Thursday, September 13, 2007

Forrest Gump

Forrest Gump; tragicomedy, USA, 1994; D: Robert Zemeckis, S: Tom Hanks, Robin Wright, Gary Sinise, Sally Field, Mykelti Williamson, Sam Anderson, Richard D'Alessandro, Hanna Hall, Haley Joel Osment

Forrest Gump is sitting on a bench at a bus stop in Georgia and narrating the story of his life to people sitting next to him: he was born in Alabama with a bellow average I.Q. of 75. Deemed retarded, he made only one friend, Jenny. As he was a fast runner, he was enlisted into college in order to run for a football team and gained a diploma. He went to the Vietnam war and lost his newly made friend "Bubba" while saving the life of Lieutenant Dan who was left crippled when he lost his legs in an explosion. Together, they accidentally made a fortune with shrimps and other investements. But all that time he didn't care about anything except for Jenny. She spent a night with him and disappeared. Back in the present, they meet again. She dies but presents him his son, Forrest Jr.

From time to time a movie shows up that contains so many emotions and humanity that it causes the audience to shiver from enchantment. "Forrest Gump" is one of those films, even though there is a large number of critics who still dismiss it as sentimental. Yet it is not: it is far too creative and too funny to be melodramatic. "Forrest Gump" is one of those films that are really needed to be made more often because they are a salve for the soul. Curiously, many are criticizing it for turning too "optimistic" and showing love for the characters—if dark movies can contain too much pessimism and negative energy, then a movie showing the exact opposite, different only in algebraic sign, should be able to get away with it, too. In its essence, the appeal lies in Forrest as a symbol for innocence, something pure, in a changing world, a touching story that doesn't observe human characters like insects, but like real human characters, while Tom Hanks gave the role of a lifetime as the title hero who never cared for money or success, but only longed for his childhood love Jenny. While her character is rather dishonest and manipulative, she still serves as the hero's yin and yang: while Forrest is optimistic and idealistic, Jenny is depressive and disenchanted, and their reconciliation at the end signals their symbolic unity of these character extremes.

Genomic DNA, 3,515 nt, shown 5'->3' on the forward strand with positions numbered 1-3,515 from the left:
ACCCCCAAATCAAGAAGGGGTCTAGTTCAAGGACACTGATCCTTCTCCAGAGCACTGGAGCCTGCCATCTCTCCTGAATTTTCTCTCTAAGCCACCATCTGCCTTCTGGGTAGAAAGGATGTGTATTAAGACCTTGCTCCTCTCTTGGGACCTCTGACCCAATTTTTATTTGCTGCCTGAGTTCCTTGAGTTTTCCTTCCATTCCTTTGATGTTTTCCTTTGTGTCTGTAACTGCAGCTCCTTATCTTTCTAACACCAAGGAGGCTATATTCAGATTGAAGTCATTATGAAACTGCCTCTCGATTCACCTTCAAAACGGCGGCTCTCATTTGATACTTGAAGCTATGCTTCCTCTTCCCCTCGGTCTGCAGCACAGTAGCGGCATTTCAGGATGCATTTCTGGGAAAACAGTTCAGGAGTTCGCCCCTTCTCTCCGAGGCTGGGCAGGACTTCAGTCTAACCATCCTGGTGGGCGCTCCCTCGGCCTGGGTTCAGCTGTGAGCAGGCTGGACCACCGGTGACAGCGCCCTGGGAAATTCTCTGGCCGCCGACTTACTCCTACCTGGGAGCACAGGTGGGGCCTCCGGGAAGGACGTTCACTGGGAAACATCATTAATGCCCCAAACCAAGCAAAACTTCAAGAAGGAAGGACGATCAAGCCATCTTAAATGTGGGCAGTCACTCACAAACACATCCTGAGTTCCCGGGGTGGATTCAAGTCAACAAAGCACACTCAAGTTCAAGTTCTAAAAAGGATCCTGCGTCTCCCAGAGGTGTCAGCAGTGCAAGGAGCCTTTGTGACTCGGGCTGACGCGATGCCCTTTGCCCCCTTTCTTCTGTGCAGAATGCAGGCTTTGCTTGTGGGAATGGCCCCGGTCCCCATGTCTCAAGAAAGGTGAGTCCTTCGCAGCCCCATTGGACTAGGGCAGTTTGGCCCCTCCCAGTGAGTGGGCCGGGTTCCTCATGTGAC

The sole sequence where the 10-year old Forrest is getting chased by bullies and suddenly starts running for the first time in his life, breaking metal braces for his legs he had to wear his whole life because he couldn't walk properly, is so thoroughly magical it sends shivers down the spine. There are also many other great moments—that work as a sly and satirical take on success and the old saying "you only have to be at the right time at the right place", which becomes the hidden leitmotif of the story—such as the bravura directed sequence where the hero saves and carries a soldier in Vietnam before the whole jungle explodes, the hilarious "guest" appearances by long dead celebrities, like when Forrest meets Nixon, Kennedy or John Lennon in a TV talk show, causing him to say such words like "No religion, too?" And that the movie is actually clever shows a scene where Forrest can't sleep because of some flashlights at night in the Watergate building, so he calls the security and informs them to check it out because "some people can't find the fuse box". "Forrest Gump" is a shining film, a vivid modern fairytale and historical commentary (containing a sly message that behind every famous personality there are also many unknown "ordinary people" who helped history happen), unusual and over-the-top at many instances, yet that does not matter when such melancholy and harmony is present. The movie is a masterpiece—but if there is one footnote to make, then it is that it is very similar as some other masterpiece, the unknown, sadly forgotten forerunner revolving around a different kind of mentally handicapped hero, "Being There".


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